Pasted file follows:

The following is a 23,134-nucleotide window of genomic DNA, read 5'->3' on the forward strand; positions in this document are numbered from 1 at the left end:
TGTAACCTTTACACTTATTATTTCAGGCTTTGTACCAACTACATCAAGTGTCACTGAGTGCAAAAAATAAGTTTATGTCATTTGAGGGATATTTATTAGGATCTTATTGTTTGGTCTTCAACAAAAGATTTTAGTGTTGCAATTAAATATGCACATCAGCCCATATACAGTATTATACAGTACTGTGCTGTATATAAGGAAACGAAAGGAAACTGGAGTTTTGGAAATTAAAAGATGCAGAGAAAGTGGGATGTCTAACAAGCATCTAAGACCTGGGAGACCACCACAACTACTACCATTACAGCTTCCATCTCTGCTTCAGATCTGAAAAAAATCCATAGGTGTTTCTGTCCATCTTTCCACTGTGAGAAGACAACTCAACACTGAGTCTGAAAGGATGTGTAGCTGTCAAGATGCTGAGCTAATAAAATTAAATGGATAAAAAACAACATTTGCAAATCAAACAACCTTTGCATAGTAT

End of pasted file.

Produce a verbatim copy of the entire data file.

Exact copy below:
The following is a 23,134-nucleotide window of genomic DNA, read 5'->3' on the forward strand; positions in this document are numbered from 1 at the left end:
TGTAACCTTTACACTTATTATTTCAGGCTTTGTACCAACTACATCAAGTGTCACTGAGTGCAAAAAATAAGTTTATGTCATTTGAGGGATATTTATTAGGATCTTATTGTTTGGTCTTCAACAAAAGATTTTAGTGTTGCAATTAAATATGCACATCAGCCCATATACAGTATTATACAGTACTGTGCTGTATATAAGGAAACGAAAGGAAACTGGAGTTTTGGAAATTAAAAGATGCAGAGAAAGTGGGATGTCTAACAAGCATCTAAGACCTGGGAGACCACCACAACTACTACCATTACAGCTTCCATCTCTGCTTCAGATCTGAAAAAAATCCATAGGTGTTTCTGTCCATCTTTCCACTGTGAGAAGACAACTCAACACTGAGTCTGAAAGGATGTGTAGCTGTCAAGATGCTGAGCTAATAAAATTAAATGGATAAAAAACAACATTTGCAAATCAAACAACCTTTGCATAGTAT